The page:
When one has synesthesia, he or she has the neurological condition of activating one sense or part of the body by stimulating another sense or part. It is a rare, anomalous condition wherein two or more of the senses intertwine. Among the most common are smelling colors and tasting sound.
But what if I want to have this kind of blending? That was a question once raised by Zachary Howard, an aerospace engineer. And instead of wondering until the rest of his life, he acted on it and built a device which turns colors into smells.
Also an artist-in-residence at Autodesk, Howard wanted to experience the oddities that come with synesthesia, as well as understand what it is like to have such a condition. His device helps him with that, through a sensor clipped between the fingers which is a key in the process.
Source: Popular Science
The sensor detects the color of an object. It later sends a signal to a processor in the armband containing the Intel Edison chip, which analyzes the color and breaks it down into its red, green, and blue components, creating an RGB signal.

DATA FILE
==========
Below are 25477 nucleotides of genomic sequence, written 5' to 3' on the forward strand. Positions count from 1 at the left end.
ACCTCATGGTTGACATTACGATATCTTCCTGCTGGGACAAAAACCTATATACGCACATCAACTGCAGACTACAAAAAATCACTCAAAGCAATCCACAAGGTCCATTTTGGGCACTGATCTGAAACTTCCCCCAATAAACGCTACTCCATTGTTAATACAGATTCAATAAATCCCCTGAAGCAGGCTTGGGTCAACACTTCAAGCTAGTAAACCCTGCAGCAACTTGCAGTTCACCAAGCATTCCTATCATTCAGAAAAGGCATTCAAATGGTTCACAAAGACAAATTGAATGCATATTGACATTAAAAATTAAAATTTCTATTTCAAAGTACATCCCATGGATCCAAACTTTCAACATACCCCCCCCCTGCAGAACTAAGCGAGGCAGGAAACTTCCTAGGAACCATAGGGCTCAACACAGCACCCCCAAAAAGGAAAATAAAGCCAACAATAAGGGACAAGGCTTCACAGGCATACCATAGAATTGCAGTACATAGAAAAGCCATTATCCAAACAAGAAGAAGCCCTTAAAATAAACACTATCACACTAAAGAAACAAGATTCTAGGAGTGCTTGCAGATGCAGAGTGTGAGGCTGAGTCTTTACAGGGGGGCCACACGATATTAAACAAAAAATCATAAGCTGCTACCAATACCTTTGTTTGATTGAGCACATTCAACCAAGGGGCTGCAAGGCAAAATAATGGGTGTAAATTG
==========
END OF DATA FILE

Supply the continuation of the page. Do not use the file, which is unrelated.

Once there is already an RGB signal, the test tubes of scented essential oil designated to the three colors – red, green, and blue will be coordinated by the chip. This smell, blown inside the mask worn, should be picked up by the wearer through his or her nose.
For this particular synesthesia, Howard used grapefruit for red, tea tree for green, and lavender for blue.
Which is why during the first time that Howard tested the device, he touched a gray wall which yielded a rather nasty mix of all the smells. As soon as Howard got the hang of his device, he always touch all things blue. “I’d get this amazing blast of lavender,” he said.
Source: Business Insider